4
\$\begingroup\$

I'm working with an audio ADC that supports a max audio input of 500mVRMS before it will start clipping. This is sufficient for lots of equipment that does a 1VPP/.35mVRMS line level, but I'm finding that lots of equipment like computers, and MP3 players and things will use up to a 3.5VPP/1.25VRMS output voltage. I need the input to work with both the high and low voltage signals. I am considering simply cutting the input signal to roughly 1/3 so that any of these signals will fall under the 500mVRMS level, but then my SNR will be worse on signals actually coming in at 1VPP/.35VRMS because I'll have to amplify it much more to get a good volume on the output. I've tried it and it works, but it may not be ideal.

Is this my best option, or is there a more effective way of reducing the higher voltage inputs to prevent clipping before it gets to the ADC?

Note: Changing the ADC would really not be ideal, so solutions other than that would be particularly helpful.

\$\endgroup\$
5
\$\begingroup\$

Old tape recorders (does anyone remember them?) when put into "record" would amplify the sound of almost inaudible stuff until it got a decent signal, then it went into "normal signal amplify mode". It used what's known as AGC - automatic gain control and maybe this would work for you.... but beware - if you are expecting hi-fidelity don't raise your hopes too high. An AGC is a compressor (much used in modern music like trance and dance genres) and it will alter the dynamics of normal music and worst still it'll shift the dynamics of a lot of classical stuff to "pop" levels.

Basically, it doesn't matter whether you are talking digital or analogue - two different music levels (500mVRMS versus 1250mVRMS) will cause the same issue - you want to turn the output level up on the 500mV signals - it's an 8dB loudness change and that, to the ear, is nearly 2:1 on loudness (1 bel or 10dB is a doubling or halving in loudness at 1kHz)

Either live with it or introduce a circuit that can compensate for the 8dB loss but be aware that you will lose signal dynamics on the louder music.

|improve this answer|||||
\$\endgroup\$
  • 1
    \$\begingroup\$ Same mechanism is used in mobile phones. People don't have to shout into them to make themselves heard on the other end, but few people seem to understand that. \$\endgroup\$ – jippie Apr 6 '13 at 8:42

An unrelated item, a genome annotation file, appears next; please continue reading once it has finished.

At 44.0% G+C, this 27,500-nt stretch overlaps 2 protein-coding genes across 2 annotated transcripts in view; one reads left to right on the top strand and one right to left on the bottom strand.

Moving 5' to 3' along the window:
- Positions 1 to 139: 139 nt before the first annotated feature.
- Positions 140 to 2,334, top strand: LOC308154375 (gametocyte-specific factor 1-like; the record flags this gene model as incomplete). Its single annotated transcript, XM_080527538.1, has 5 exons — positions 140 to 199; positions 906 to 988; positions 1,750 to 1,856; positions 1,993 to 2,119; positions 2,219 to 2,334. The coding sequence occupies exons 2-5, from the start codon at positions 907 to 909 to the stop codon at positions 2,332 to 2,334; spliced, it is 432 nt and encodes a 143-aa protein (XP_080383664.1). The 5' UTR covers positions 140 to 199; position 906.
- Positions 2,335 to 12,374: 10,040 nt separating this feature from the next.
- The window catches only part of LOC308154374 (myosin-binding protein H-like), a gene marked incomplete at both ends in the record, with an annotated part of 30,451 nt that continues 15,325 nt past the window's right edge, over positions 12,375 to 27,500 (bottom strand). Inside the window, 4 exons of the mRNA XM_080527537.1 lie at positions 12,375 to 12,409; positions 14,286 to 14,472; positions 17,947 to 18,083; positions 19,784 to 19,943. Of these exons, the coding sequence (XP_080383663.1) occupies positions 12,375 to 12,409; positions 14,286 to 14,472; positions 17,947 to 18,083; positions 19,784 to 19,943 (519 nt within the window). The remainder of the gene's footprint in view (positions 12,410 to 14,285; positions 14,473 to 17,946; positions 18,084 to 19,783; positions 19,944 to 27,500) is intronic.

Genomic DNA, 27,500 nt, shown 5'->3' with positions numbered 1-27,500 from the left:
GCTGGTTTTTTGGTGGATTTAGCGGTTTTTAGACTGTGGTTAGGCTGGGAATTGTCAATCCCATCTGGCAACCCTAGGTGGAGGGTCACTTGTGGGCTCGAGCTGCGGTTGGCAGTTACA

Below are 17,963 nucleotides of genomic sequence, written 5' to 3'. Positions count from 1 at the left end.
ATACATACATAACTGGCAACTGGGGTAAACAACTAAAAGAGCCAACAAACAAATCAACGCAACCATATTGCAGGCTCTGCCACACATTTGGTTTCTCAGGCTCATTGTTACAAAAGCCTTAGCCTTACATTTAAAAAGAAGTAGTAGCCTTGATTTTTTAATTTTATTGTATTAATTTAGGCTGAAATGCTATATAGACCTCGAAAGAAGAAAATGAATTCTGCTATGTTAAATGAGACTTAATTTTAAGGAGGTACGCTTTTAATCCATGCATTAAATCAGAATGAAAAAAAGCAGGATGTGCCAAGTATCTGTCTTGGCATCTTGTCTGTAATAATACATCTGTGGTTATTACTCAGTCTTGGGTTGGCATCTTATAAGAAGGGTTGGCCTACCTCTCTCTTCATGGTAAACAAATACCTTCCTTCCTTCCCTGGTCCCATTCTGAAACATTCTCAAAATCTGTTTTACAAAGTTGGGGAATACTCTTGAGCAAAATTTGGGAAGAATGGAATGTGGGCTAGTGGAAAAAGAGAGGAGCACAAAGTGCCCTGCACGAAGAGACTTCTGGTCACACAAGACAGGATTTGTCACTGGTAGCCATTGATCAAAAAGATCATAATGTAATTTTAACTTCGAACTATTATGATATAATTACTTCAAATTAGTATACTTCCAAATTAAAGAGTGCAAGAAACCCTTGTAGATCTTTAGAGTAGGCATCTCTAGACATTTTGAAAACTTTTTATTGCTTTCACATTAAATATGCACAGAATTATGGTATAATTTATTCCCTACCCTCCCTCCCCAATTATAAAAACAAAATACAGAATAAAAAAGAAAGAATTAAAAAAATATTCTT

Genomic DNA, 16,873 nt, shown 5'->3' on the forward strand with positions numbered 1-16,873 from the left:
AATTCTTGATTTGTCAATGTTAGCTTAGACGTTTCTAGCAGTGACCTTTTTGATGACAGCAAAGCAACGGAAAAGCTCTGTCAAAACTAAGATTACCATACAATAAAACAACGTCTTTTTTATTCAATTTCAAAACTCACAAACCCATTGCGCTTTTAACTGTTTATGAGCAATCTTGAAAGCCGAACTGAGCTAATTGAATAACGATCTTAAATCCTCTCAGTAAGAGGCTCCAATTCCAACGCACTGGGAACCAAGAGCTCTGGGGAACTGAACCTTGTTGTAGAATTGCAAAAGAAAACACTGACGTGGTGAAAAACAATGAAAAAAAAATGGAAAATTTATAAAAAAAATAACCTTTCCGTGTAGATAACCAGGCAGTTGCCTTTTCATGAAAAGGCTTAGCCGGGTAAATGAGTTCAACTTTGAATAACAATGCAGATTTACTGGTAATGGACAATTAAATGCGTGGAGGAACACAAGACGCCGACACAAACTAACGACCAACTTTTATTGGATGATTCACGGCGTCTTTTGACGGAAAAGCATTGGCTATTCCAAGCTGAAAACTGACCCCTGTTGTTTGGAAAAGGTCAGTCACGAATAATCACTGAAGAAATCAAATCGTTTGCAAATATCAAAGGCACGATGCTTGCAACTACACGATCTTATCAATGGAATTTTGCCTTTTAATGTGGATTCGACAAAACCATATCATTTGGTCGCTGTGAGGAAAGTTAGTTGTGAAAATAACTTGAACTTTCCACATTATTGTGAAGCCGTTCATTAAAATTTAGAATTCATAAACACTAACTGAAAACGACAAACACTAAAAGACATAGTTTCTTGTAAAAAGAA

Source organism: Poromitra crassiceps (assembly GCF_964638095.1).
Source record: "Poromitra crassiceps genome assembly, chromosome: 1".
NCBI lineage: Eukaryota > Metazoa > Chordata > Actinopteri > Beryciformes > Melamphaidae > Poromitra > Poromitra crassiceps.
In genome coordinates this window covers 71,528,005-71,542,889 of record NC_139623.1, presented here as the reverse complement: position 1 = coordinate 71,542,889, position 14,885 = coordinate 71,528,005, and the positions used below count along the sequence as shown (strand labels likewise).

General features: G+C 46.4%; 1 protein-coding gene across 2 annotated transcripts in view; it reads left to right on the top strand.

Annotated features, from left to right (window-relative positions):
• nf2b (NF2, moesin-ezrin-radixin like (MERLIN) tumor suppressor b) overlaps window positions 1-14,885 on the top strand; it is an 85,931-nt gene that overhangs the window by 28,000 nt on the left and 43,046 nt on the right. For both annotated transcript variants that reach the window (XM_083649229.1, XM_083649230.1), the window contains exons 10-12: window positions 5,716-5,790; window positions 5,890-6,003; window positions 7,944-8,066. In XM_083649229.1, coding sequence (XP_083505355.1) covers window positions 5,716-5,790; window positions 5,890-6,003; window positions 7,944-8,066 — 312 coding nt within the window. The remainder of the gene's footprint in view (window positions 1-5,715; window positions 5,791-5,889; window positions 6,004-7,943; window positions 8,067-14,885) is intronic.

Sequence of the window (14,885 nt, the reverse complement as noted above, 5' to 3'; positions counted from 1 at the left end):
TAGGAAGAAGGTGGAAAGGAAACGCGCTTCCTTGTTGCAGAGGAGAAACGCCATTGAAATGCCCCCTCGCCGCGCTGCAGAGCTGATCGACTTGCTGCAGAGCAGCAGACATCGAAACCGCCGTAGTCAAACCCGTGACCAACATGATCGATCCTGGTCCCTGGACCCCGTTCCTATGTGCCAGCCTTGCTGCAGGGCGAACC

• \$\begingroup\$ @jippie I still shout in them because it's usually people calling me at annoying times - AGC is also used in AM receivers to accomodate the big changes in amplitude levels encountered in this type of modulation. \$\endgroup\$ – Andy aka Apr 6 '13 at 8:46
5
\$\begingroup\$

One way or the other, you want a resistor divider. That is two resistors arranged like this:

The output level will be R2/(R1+R2) of the input.

Let's say you wanted to divide the input signal by 3. I'd try to keep the input impedance of the divider at least 1 kΩ, which is R1+R2. R1 of 2 kΩ and R2 of 1 kΩ would divide the input by 3 while maintaining a reasonable input impedance.

If you wanted a choice of a few fixed attenuations, you could effectively split R1 into multiple resistors. Feed the input into the tap that gives the desired attenuation. The resistors above the tap would be floating, so do nothing. Only the resistance between the tap and OUT matters for the purpose of finding R1 in the voltage divider formula above. One "tap" could be OUT, which means the signal is fed straight thru. That would be useful when you have a normal line level audio signal as your circuit is intended to work with.

Another option, is to use a potentiometer in place of R1 and R2. A potentiometer (pot) is a single resistor, which in this case is the combination of R1 and R2. But, it has a third terminal, which is a wiper that can be positioned anywhere along this resistor. By adjuting the wiper position, you adjust the divider ratio. This is exactly how volume controls work, which is what you are really asking about.

|improve this answer|||||
\$\endgroup\$
  • \$\begingroup\$ I think 3k is too low an input impedance for a line level signal, but raising the impedance of the divider worsens the SNR. It would probably be best to use a buffered attenuator if a fixed input pad is desired. \$\endgroup\$ – Bitrex Apr 5 '13 at 23:59
  • \$\begingroup\$ @bitrex: 3 kOhms should be no problem for most line level audio outputs. Many are designed to drive a 600 Ohm load. I think you'll have a hard time finding normal audio equipment with a line level output that can't handle a 3 kOhm load. \$\endgroup\$ – Olin Lathrop Apr 6 '13 at 11:10

Your Answer

By clicking “Post Your Answer”, you agree to our terms of service, privacy policy and cookie policy

Not the answer you're looking for?Browse other questions tagged or ask your own question.